Discover more from Unglossed
Indifference to Threats as Status Symbol
Urban progressives and ostentatious recklessness.
Before playing Emma Vigeland’s embarrassing remarks, it should be well-noted that the local political response to Neely’s death has been outright crass and… sensible. Both Mayor Adams and Governor Hochul, yesterday, emphasized reducing the presence of the mentally unwell on public transit, and continuing to increase police presence, clearly prioritizing their local silent majorities (and tourists) over the protesting elite progressive fringe who would prefer to send society to hell to prove their worth in heaven (in fact, this is what so upsets the podcasters in this clip). Had I seen these briefings at the time, my post yesterday would have been more open to the possibility that we are at a 1990-ish inflection toward slowly defusing racial tensions and reducing urban crime.
Aside from virus and vaccine policies, I haven’t followed recent New York politics; perhaps these sensible statements shouldn’t be surprising. Either way they are a welcome alternative from using the Neely incident to demand unspecified acts of sacrifice from the government and society (including working Black New Yorkers) on behalf of racial justice. Along with the dearth of national media coverage, it seems this incident will rapidly fade from attention.
In a segment lamenting Adams’ and Hochul’s no-nonsense, politically apt replies, however, Young Turks pundit Emma Vigeland preens about having walked the walk on voiding her own regard for safety in the presence of aggressive, violent sketchiness:
What a gaze into human saintliness. Never mind that society cannot run on saintliness; someone has to empty the trash bins in the recording studio. Perhaps that person should be allowed to offer an opinion on whether “[their] fear [when being struck by a mentally ill man on public transit] is not the primary object of what we should be focusing on.” (If they give the wrong answer, Vigeland can simply inform them of the facts as she so clearly sees them. Let them eat vagrant elbow.)
There is an obvious rationale at work here, but I want to be careful to couch it in ambiguous terms. The progressive urban mind is not simply one thing or the other, but many different things. One of these is blindness — when facts confront them that demand conclusions which are ideologically unsound, e.g. “I am unsafe around this person,” — these facts are often, I would say, filtered out from conscious awareness; memory-holed in real-time.
Another, related to filtering, is cognitive dissonance; if unfortunate urban observations cannot be obscured from consciousness entirely, they must simply be admitted while the belief contradicted by those observations is nonetheless maintained. This is dissonance, and urban progressives, I think, have a high tolerance.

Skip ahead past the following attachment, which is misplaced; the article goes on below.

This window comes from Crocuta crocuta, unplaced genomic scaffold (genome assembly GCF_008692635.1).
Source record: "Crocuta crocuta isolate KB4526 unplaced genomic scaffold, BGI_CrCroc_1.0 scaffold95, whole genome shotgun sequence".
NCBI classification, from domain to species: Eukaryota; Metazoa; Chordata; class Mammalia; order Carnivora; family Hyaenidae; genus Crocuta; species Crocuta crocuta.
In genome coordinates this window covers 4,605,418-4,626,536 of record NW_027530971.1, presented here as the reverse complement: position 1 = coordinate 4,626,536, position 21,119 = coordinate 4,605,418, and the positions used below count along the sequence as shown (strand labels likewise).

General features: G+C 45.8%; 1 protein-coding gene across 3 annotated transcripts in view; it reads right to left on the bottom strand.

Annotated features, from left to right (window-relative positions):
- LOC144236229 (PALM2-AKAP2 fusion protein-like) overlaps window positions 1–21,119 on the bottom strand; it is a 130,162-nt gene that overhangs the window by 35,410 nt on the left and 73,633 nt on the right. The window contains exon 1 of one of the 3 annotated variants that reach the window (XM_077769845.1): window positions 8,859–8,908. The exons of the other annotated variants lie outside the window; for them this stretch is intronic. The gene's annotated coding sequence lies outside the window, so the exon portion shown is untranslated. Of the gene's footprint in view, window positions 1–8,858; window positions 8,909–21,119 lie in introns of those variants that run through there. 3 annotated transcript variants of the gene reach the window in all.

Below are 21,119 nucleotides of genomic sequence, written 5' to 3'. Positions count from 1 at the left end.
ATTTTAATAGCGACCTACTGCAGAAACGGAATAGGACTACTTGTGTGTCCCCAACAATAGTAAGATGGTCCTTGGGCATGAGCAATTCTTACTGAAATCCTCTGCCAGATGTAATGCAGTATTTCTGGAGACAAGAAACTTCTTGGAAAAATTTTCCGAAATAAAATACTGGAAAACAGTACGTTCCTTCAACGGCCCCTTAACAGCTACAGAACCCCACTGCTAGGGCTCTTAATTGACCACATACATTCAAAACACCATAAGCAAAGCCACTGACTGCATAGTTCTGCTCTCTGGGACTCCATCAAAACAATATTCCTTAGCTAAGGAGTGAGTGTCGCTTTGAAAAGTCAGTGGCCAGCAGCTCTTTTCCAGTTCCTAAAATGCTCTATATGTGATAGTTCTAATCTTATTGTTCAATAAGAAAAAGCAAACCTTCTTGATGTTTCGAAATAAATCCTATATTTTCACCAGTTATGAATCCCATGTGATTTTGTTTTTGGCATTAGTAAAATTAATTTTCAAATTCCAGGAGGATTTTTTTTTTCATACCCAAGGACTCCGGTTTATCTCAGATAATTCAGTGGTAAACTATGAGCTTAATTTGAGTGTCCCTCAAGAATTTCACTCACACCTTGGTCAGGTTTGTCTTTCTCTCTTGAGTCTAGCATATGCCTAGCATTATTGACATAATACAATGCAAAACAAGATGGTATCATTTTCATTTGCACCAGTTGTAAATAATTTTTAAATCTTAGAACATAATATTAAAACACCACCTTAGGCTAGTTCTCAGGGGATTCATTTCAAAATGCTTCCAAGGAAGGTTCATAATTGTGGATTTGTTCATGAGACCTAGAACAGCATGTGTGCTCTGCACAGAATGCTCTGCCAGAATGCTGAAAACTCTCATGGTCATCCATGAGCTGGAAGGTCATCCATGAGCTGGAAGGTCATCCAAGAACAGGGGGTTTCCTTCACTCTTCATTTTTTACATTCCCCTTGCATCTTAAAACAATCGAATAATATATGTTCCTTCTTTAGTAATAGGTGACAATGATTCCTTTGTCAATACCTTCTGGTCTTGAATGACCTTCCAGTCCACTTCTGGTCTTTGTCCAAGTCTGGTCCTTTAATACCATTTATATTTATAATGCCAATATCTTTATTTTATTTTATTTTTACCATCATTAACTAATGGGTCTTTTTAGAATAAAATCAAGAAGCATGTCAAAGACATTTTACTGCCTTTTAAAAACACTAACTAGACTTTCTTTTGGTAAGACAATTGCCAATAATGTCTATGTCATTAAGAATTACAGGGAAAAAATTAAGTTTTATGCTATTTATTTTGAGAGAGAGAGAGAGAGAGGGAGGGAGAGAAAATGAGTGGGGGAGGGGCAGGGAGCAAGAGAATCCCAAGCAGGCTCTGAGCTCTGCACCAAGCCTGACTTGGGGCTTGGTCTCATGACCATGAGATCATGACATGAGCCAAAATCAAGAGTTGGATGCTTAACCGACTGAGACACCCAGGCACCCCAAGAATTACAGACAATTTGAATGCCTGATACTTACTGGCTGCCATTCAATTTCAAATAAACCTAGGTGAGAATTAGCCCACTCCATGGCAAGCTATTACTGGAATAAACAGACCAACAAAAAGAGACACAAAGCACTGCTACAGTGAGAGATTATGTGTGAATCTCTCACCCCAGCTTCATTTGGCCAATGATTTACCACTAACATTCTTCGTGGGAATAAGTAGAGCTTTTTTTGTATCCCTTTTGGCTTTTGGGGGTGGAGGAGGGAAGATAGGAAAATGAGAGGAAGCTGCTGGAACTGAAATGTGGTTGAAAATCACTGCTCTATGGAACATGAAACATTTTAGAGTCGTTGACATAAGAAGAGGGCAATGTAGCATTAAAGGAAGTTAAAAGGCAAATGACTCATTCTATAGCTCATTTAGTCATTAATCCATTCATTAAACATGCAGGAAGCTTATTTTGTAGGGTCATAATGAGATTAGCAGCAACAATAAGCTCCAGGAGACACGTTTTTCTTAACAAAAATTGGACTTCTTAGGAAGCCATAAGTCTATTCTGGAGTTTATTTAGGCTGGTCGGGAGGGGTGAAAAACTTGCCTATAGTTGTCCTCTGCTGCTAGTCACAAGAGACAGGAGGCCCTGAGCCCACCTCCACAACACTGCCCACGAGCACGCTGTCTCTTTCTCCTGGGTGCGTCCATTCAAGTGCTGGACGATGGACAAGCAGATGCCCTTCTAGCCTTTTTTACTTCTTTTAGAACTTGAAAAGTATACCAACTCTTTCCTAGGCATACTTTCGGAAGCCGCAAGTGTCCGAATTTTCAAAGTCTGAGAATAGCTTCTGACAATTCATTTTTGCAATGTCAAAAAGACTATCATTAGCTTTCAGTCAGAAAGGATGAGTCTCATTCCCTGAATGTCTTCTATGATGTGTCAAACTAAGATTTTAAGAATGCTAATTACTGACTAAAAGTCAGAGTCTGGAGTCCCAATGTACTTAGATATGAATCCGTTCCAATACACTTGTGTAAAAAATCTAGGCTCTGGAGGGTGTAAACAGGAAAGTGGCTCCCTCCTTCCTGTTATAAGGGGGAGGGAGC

But a third animating force of the urban progressive mind is ostentatious personal recklessness. Vigeland’s attitude toward being elbowed in the head by a vagrant is a status symbol (one she quite evidently frets over losing if the city is returned to a semblance of order by better policing). Like all status symbols it depends on being inaccessible to the working class. As the whole point of aristocratic European fashion was merely to demonstrate that you could spend hours a day getting dressed, the whole point of Vigeland’s ostentatious comfort with violence from strangers is to demonstrate that she can afford to virtue signal.
How ironic, if not sadistically mocking, that she claims that rider concern for safety is what is “bourgeois.”
And so, like, the politics of dehumanization™ privileges the, the bourgeois kind of concern of people’s immediate discomfort in this narrow, narrow instance.
Again, note that cognitive dissonance is still one of the demons riding Vigeland’s shoulders here. Ostentatious disregard for personal safety cannot override her own observations and instincts; it requires shifting definitions — from “fear” in the previous sentence to “discomfort” — and siloing — acute confrontations with dangerous strangers are merely “narrow, narrow instances,”as if that does anything to preserve individuals from the consequences of being jumped, mugged, stabbed, etc.
(To be clear on my thoughts on this example; there is nothing particularly ostentatious about the lack of situational awareness on the part of the two individuals attacked; it exemplifies ideologically driven blindness.)
“Narrow, narrow instance” allows Vigeland to write off her fear as some sort of transient misunderstanding, rather than what it is — perception of a reality of danger.
What’s most important here is the distinction between armchair, naive notions of defund-the-police-ing based on a lack of experience with danger, and the urban progressive’s carefully curated embrace of such experiences. Vigeland isn’t merely dismissing working class or rural priorities on safety based on having never seen what society without policing is like (as could describe my perspective before California) — she knows it does not work for the working class. But, again, that is precisely what gives it value for the affluent, urban progressive. Not in my backyard, but yes next to my expensive outdoor dining experience.
If you derived value from this post, please drop a few coins in your fact-barista’s tip jar.
But obviously not for the working class, who cannot merely “slum” the subway on the way to work but are exposed to disorder at work and in their own neighborhoods.